Top 5 Endocrine Disorders and What You Can Do About Them
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Top 5 Endocrine Disorders and What You Can Do About Them

Endocrine Disorders and What You Can Do About Them

The body is composed of a wide variety of systems that, when working properly, support good health and overall wellbeing. There is a near limitless number of factors involved in maintaining one’s health but some of the most widely impactful one’s belong to the endocrine system. Hormones control nearly every aspect of the body and disruption, malfunction, or attack on the system that regulates them can be highly detrimental.

Being introduced to and informed of the leading endocrine disorders can help one acquire better treatment and greater health.

There are numerous conditions that impact the endocrine system, and therefore the rest of the body. The following five conditions or disorders have proven themselves to be some of the most prevalent and impactful.

Type 2 Diabetes

As opposed to Type 1 Diabetes, Type 2 Diabetes tends to develop slightly later in life. This condition is primarily due to nutritional and hormonal imbalances. A major concern for those with diabetes is insulin. This hormone is responsible for converting sugars and starches into usable energy. Those with Type 2 Diabetes experience significant insulin resistance. Lowered receptivity to this hormone results in inhibited cell, tissue, gland, and organ efficacy.

Because of the widespread impact of Type 2 Diabetes, one may experience any or all the following symptoms.

  • Increased frequency of urination
  • Fluctuations in weight, generally an increase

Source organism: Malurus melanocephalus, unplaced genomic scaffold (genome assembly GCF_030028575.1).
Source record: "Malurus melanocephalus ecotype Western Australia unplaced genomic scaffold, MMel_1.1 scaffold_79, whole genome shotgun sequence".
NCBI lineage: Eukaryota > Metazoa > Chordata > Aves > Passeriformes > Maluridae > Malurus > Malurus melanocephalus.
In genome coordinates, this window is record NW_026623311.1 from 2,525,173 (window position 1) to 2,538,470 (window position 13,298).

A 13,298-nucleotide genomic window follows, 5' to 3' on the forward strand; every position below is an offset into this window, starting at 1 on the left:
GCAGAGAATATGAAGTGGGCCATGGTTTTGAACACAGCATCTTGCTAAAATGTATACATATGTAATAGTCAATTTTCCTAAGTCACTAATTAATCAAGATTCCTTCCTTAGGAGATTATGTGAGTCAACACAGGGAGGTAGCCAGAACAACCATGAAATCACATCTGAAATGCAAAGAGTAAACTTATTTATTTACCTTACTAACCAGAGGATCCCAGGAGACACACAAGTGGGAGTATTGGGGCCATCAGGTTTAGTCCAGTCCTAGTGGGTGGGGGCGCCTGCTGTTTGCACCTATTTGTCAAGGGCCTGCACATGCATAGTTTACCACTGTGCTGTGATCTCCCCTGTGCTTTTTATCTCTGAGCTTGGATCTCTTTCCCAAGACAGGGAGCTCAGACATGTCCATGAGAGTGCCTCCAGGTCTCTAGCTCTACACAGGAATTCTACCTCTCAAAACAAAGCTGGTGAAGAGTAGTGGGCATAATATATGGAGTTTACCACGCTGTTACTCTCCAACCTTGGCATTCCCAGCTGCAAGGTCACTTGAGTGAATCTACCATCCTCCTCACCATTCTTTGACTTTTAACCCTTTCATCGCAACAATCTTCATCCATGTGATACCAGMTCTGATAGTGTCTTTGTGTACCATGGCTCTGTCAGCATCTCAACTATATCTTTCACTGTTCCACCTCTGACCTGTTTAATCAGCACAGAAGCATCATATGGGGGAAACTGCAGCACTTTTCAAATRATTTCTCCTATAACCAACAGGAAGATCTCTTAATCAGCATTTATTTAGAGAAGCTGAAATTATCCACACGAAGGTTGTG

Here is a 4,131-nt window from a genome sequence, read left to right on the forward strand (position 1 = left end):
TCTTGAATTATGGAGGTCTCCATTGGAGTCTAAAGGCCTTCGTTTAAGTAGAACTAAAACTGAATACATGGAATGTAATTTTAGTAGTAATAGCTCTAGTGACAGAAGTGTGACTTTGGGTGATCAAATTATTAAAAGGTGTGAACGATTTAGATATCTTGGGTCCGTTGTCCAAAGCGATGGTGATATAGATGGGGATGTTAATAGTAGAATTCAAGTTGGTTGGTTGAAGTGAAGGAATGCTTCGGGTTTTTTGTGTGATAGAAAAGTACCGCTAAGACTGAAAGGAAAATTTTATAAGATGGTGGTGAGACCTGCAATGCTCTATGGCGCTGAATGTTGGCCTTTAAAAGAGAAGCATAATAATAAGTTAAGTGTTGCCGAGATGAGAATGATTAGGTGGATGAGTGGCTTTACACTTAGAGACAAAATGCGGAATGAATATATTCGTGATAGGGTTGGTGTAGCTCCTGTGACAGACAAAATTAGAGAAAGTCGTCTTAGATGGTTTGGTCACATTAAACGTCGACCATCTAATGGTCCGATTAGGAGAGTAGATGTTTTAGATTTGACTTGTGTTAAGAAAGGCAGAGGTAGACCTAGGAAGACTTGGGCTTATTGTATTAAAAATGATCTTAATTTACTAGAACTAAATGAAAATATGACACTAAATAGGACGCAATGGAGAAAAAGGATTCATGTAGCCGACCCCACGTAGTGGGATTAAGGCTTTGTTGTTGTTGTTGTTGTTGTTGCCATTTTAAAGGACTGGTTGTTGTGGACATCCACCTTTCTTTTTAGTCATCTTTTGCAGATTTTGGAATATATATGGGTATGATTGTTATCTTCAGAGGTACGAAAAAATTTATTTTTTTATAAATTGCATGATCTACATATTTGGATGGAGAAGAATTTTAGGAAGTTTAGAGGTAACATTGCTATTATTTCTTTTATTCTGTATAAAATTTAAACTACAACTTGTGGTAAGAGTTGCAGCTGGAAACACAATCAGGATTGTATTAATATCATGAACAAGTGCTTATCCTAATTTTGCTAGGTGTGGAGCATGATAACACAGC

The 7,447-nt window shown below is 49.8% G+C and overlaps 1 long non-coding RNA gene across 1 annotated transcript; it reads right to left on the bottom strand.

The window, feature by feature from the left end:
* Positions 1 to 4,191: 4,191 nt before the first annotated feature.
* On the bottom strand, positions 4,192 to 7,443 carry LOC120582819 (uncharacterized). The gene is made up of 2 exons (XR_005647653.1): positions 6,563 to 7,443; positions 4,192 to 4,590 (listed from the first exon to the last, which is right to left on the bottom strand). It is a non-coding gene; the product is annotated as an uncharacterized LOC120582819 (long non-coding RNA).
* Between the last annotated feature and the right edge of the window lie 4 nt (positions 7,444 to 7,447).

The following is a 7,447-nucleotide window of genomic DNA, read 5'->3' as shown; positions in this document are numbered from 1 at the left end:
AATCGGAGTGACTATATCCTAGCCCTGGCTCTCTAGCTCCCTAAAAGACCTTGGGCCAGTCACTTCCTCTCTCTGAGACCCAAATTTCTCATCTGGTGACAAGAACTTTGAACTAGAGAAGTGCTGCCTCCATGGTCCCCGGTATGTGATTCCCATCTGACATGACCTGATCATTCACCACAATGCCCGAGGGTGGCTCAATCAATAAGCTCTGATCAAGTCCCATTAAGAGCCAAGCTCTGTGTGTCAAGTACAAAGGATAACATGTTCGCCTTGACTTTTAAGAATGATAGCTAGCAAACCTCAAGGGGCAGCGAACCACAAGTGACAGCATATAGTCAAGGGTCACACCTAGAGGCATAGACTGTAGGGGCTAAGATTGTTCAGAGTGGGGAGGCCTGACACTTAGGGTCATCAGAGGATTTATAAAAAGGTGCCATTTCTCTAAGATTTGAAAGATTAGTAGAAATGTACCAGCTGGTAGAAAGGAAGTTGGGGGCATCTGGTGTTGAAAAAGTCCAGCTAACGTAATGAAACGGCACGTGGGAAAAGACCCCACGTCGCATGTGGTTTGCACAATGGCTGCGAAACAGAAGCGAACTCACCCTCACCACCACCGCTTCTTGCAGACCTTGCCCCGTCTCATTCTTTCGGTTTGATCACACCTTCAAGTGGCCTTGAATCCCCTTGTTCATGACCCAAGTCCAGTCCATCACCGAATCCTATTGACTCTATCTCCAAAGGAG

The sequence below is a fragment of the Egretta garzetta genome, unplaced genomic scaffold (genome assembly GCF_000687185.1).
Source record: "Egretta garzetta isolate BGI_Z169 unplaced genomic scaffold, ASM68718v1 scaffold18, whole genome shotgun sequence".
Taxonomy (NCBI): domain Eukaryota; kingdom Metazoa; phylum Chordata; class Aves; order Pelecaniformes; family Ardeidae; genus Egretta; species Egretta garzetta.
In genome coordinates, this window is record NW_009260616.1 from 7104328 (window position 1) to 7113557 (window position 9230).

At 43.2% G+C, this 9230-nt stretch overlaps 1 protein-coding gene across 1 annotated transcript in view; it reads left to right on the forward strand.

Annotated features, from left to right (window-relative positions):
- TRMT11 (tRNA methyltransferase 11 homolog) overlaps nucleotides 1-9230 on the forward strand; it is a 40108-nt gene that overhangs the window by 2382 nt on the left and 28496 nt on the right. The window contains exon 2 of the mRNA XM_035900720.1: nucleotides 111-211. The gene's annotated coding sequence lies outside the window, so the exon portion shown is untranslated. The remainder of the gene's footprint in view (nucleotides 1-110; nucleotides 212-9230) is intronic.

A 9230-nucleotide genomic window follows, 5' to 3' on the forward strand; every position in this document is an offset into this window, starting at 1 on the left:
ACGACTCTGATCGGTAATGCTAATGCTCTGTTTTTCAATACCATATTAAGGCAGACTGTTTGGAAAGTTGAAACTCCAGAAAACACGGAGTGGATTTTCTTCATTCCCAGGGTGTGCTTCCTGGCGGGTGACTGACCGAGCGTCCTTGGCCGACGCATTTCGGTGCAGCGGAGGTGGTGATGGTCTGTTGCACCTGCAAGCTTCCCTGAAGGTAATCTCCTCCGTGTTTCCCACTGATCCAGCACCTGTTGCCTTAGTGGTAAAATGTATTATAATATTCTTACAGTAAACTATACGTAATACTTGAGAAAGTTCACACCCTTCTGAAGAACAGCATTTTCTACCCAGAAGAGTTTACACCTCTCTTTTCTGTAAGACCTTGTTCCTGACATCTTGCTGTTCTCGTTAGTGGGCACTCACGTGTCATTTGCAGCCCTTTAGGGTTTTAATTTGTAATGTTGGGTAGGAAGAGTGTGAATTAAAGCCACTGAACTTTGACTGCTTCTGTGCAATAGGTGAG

• Circulation issues causing numbness in the extremities
  • Slowed regeneration of injuries and wounds
  • Increased thirst
  • Increased appetite
  • Periods of intense fatigue

The American Diabetes Association estimates that 57 million Americans are pre-diabetic, meaning they are at great risk of developing diabetes. In 2012, 29.1 million people were diagnosed with Type 2 Diabetes. This is unsettling as serious issues such as heart failure, stroke, kidney failure, and various system dysfunction can result from Type 2 Diabetes. Improved treatment of diabetes may help prevent these issues.

Treating diabetes frequently involves making dietary and lifestyle changes. Nutritional practices such as avoiding high glycemic index foods can be greatly beneficial. Furthermore, balancing thyroid hormones and insulin receptivity can help control one’s condition.

Thyroid Disease

There are two primary conditions associated with the thyroid. Hypothyroidism, meaning one’s thyroid is underactive, or hyperthyroidism, where one’s thyroid is dangerously overactive. The thyroid influences nearly every part of the body. If one’s thyroid is malfunctioning, it means that their body experiences a ripple of negative affects including erratic energy levels, mood swings, pain, and more.

An underactive or low-producing thyroid is the identifying trait of hypothyroidism. Those with hypothyroidism frequently experience fatigue and great difficulty losing weight. Other symptoms include:

Alternatively, if one’s thyroid is overactive and excessively productive they are considered hyperthyroid. At the opposite end of the spectrum, those with hyperthyroidism tend to be jittery and anxious. Common symptoms include:

  • Increased heart rate and palpitations
  • Greater appetite
  • Insomnia
  • Weight loss
  • Panic attacks

Hypothyroidism treatments commonly involve rebalancing hormone levels through hormone replacement therapy. This requires that one’s physician is well acquainted with the various hormones involved including TSH, T4, T3, and Reverse T3. Depending on the individual they will need supplementation with either T3, T4, or a combination.

Reducing thyroid hormone levels is usually the goal when treating hyperthyroidism. This can be achieved through antithyroid medications, beta blockers, radioactive iodine (which reduces thyroid function) and surgery or thyroidectomy. Again, depending on the individual, the optimal treatment method will differ.

Polycystic Ovary Syndrome

PCOS is caused by an imbalance of the female sex hormones estrogen and progesterone. If these substances fall too far out of balance, one experiences a variety of issues. The identifying symptom of PCOS is the development of hormone-containing cysts that form in the ovaries. These undesirable growths can cause irregular menstruation, infertility, cardiac disease, and physical or aesthetic changes.